Low Barrier Nanomagnets as p-bits for Invertible Logic

  • Authors:
    Rafatul Faria (Purdue), Supriyo Datta (Purdue), Kerem Yunus Camsari (Purdue)
    Publication ID:
    Publication Type:
    Received Date:
    Last Edit Date:
    2399.002 (SUNY Polytechnic Institute)


Conventional logic and memory devices are built out of stable deterministic units such as standard MOS transistors, or nanomagnets with energy barriers in excess of ∼40-60 kT. By contrast, we argue that unstable, stochastic units can be interconnected to create robust correlations that can be used to solve a wide variety of problems that not only includes optimization and inference but also precise Boolean logic. We will illustrate some of these functionalities using a simple generic model for pbits which agree well with those obtained for low barrier magnets (∼ 1 kT) from the stochastic Landau-Lifshitz-Gilbert (sLLG) equation. Note, however, that p-bits need not be magnet-based: any tunable random bit generator should be suitable. We will present a striking example of a 32-bit adder implemented using an interconnected network of p-bits. Initially when the connections are weak relative to the noise, the sum bits (S) fluctuate in an uncorrelated manner. But once the connections are turned on, they overcome the noise and the magnets get precisely correlated to converge on THE one correct answer out of 233 (∼ 8 billion) possibilities! Remarkably the adder is invertible as well. When the output (S) is clamped to a fixed number, the inputs (A) and (B) fluctuate in a correlated manner to make A+B=S. This ability of a system to implement the inverse function is a rare feature with far-reaching possibilities. For example, we have shown that a 4-bit multiplier acting in the inverse mode performs integer factorization, suggesting that probabilistic computers based on robust room temperature p-bits could provide practically useful solutions to many challenging problems by rapidly sampling the phase space in hardware.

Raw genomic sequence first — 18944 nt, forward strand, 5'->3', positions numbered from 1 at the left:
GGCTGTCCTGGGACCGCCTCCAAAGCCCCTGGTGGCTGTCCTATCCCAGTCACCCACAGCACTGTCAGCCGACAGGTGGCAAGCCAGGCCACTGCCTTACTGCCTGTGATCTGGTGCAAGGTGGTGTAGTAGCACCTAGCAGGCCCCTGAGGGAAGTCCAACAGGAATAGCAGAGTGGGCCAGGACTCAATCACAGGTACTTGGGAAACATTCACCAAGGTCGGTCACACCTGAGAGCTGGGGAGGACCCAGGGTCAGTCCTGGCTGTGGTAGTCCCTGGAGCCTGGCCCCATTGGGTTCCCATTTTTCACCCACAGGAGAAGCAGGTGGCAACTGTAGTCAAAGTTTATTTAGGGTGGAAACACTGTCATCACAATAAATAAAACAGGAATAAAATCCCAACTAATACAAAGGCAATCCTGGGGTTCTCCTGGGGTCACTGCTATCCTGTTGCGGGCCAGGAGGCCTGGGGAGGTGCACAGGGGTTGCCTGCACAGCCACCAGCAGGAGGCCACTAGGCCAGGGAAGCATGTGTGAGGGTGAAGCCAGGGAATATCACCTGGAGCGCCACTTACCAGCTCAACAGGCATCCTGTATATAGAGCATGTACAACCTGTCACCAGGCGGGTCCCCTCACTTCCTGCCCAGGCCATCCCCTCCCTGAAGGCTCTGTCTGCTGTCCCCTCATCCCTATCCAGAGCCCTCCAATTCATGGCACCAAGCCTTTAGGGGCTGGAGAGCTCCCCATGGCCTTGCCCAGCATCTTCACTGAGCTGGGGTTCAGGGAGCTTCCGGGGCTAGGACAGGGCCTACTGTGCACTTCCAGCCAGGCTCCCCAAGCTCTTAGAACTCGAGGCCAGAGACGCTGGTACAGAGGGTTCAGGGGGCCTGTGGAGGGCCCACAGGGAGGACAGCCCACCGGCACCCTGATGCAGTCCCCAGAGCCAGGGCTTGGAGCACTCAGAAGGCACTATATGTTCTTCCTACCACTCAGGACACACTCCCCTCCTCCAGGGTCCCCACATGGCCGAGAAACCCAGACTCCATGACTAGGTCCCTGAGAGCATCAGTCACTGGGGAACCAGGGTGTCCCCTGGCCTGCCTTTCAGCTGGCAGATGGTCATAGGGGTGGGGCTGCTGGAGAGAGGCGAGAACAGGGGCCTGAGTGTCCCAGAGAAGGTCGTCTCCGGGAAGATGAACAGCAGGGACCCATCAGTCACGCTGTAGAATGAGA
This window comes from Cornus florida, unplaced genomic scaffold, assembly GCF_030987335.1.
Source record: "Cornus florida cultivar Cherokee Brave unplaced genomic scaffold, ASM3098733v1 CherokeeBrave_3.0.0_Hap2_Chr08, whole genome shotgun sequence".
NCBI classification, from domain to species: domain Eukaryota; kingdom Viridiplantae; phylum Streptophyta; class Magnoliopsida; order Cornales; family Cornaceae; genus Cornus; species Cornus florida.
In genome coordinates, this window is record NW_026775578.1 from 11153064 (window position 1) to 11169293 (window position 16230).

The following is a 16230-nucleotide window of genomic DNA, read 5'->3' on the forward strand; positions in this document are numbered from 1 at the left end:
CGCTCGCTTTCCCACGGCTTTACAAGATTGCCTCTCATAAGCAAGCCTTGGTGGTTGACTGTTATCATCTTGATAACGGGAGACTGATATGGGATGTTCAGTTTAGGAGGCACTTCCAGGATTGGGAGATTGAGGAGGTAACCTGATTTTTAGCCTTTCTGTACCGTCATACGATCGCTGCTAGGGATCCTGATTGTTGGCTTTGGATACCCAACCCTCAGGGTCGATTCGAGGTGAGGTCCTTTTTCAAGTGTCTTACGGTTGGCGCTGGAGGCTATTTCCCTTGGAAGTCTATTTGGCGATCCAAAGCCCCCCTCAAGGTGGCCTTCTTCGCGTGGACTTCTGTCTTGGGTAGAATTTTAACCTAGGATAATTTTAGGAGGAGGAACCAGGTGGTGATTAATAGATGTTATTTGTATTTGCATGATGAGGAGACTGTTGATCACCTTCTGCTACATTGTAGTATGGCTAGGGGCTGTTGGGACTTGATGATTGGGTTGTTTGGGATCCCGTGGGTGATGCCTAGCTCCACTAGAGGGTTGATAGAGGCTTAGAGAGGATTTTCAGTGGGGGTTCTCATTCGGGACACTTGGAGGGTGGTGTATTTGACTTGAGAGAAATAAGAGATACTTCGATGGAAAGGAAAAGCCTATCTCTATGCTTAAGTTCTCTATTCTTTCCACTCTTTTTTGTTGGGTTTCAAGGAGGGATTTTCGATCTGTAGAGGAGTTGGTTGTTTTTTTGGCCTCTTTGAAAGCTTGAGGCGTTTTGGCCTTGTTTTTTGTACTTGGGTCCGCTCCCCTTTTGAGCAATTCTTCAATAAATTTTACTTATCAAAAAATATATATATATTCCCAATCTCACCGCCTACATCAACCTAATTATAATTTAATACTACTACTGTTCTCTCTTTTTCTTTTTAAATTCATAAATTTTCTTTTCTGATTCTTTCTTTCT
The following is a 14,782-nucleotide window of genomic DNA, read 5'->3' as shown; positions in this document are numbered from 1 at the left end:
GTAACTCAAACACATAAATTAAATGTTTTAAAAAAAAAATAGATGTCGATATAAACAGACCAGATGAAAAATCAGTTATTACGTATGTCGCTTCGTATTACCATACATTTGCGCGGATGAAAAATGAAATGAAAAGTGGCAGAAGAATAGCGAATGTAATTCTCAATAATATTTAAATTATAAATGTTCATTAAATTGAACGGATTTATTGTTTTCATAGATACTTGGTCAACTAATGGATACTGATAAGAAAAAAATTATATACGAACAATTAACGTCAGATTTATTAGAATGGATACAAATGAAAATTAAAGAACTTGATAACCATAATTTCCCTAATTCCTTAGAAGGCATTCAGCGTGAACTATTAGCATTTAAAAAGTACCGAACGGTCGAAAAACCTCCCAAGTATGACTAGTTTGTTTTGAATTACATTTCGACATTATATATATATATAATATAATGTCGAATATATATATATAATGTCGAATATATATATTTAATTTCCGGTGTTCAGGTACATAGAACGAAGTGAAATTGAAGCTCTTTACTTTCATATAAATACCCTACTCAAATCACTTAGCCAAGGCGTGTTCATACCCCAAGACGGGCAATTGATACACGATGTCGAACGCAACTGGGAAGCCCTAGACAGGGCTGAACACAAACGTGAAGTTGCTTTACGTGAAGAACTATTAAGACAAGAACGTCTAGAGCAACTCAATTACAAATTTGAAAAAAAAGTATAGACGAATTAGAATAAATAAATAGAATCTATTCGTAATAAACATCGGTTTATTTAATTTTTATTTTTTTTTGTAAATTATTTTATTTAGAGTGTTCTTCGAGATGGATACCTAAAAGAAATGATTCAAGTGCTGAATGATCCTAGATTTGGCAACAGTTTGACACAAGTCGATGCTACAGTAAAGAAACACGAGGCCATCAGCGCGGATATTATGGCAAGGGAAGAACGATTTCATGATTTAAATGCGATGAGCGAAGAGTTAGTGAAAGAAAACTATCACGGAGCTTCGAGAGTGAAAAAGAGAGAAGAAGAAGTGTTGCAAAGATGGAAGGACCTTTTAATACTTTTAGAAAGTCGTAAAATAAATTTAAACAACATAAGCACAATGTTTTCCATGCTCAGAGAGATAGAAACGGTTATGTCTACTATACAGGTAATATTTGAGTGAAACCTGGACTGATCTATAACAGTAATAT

Past Events

  Event Summary
10–12 September 2017
Sunday, Sept. 10, 2017, 8 a.m. — Tuesday, Sept. 12, 2017, 10 p.m. CT
Austin, TX, United States

4819 Emperor Blvd, Suite 300 Durham, NC 27703 Voice: (919) 941-9400 Fax: (919) 941-9450

Important Information for the SRC website. This site uses cookies to store information on your computer. By continuing to use our site, you consent to our cookies. If you are not happy with the use of these cookies, please review our Cookie Policy to learn how they can be disabled. By disabling cookies, some features of the site will not work.